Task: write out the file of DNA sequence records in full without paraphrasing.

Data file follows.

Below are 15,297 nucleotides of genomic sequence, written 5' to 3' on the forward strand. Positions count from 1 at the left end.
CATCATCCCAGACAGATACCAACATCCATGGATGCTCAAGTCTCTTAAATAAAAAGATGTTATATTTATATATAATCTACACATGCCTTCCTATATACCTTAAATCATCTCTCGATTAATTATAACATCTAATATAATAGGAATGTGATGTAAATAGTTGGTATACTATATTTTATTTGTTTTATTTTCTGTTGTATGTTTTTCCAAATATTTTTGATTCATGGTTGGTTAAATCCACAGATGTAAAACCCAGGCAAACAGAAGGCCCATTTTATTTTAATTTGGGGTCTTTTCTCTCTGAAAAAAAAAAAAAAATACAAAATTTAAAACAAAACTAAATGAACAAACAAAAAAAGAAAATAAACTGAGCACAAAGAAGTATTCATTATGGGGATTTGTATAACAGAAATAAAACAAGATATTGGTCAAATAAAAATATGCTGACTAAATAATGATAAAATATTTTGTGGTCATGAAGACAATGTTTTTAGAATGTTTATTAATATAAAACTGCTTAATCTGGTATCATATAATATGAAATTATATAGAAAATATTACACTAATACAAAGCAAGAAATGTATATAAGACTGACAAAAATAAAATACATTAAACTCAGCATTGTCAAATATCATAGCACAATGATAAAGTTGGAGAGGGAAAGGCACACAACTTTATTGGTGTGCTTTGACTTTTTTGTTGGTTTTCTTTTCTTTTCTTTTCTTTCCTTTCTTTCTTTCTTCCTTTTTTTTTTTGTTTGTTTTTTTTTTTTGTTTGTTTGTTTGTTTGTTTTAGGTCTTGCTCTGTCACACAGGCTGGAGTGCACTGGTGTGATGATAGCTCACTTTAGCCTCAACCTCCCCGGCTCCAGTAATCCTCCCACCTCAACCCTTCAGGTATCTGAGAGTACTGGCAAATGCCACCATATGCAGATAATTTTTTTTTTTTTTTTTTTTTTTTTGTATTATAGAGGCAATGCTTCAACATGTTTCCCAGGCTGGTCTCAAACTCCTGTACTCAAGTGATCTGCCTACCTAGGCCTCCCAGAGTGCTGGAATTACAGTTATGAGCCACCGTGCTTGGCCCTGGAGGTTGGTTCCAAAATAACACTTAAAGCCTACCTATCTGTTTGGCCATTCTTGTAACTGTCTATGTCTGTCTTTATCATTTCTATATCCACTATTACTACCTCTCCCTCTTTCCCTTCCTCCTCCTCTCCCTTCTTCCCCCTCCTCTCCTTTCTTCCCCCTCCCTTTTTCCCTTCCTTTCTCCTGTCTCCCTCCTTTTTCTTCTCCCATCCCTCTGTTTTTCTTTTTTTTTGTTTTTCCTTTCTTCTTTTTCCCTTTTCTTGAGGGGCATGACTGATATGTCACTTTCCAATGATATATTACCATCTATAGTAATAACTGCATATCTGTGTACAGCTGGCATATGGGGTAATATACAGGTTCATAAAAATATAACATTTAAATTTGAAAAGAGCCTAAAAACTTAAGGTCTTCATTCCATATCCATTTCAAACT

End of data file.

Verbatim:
Below are 15,297 nucleotides of genomic sequence, written 5' to 3' on the forward strand. Positions count from 1 at the left end.
CATCATCCCAGACAGATACCAACATCCATGGATGCTCAAGTCTCTTAAATAAAAAGATGTTATATTTATATATAATCTACACATGCCTTCCTATATACCTTAAATCATCTCTCGATTAATTATAACATCTAATATAATAGGAATGTGATGTAAATAGTTGGTATACTATATTTTATTTGTTTTATTTTCTGTTGTATGTTTTTCCAAATATTTTTGATTCATGGTTGGTTAAATCCACAGATGTAAAACCCAGGCAAACAGAAGGCCCATTTTATTTTAATTTGGGGTCTTTTCTCTCTGAAAAAAAAAAAAAAATACAAAATTTAAAACAAAACTAAATGAACAAACAAAAAAAGAAAATAAACTGAGCACAAAGAAGTATTCATTATGGGGATTTGTATAACAGAAATAAAACAAGATATTGGTCAAATAAAAATATGCTGACTAAATAATGATAAAATATTTTGTGGTCATGAAGACAATGTTTTTAGAATGTTTATTAATATAAAACTGCTTAATCTGGTATCATATAATATGAAATTATATAGAAAATATTACACTAATACAAAGCAAGAAATGTATATAAGACTGACAAAAATAAAATACATTAAACTCAGCATTGTCAAATATCATAGCACAATGATAAAGTTGGAGAGGGAAAGGCACACAACTTTATTGGTGTGCTTTGACTTTTTTGTTGGTTTTCTTTTCTTTTCTTTTCTTTCCTTTCTTTCTTTCTTCCTTTTTTTTTTTGTTTGTTTTTTTTTTTTGTTTGTTTGTTTGTTTGTTTTAGGTCTTGCTCTGTCACACAGGCTGGAGTGCACTGGTGTGATGATAGCTCACTTTAGCCTCAACCTCCCCGGCTCCAGTAATCCTCCCACCTCAACCCTTCAGGTATCTGAGAGTACTGGCAAATGCCACCATATGCAGATAATTTTTTTTTTTTTTTTTTTTTTTTTGTATTATAGAGGCAATGCTTCAACATGTTTCCCAGGCTGGTCTCAAACTCCTGTACTCAAGTGATCTGCCTACCTAGGCCTCCCAGAGTGCTGGAATTACAGTTATGAGCCACCGTGCTTGGCCCTGGAGGTTGGTTCCAAAATAACACTTAAAGCCTACCTATCTGTTTGGCCATTCTTGTAACTGTCTATGTCTGTCTTTATCATTTCTATATCCACTATTACTACCTCTCCCTCTTTCCCTTCCTCCTCCTCTCCCTTCTTCCCCCTCCTCTCCTTTCTTCCCCCTCCCTTTTTCCCTTCCTTTCTCCTGTCTCCCTCCTTTTTCTTCTCCCATCCCTCTGTTTTTCTTTTTTTTTGTTTTTCCTTTCTTCTTTTTCCCTTTTCTTGAGGGGCATGACTGATATGTCACTTTCCAATGATATATTACCATCTATAGTAATAACTGCATATCTGTGTACAGCTGGCATATGGGGTAATATACAGGTTCATAAAAATATAACATTTAAATTTGAAAAGAGCCTAAAAACTTAAGGTCTTCATTCCATATCCATTTCAAACT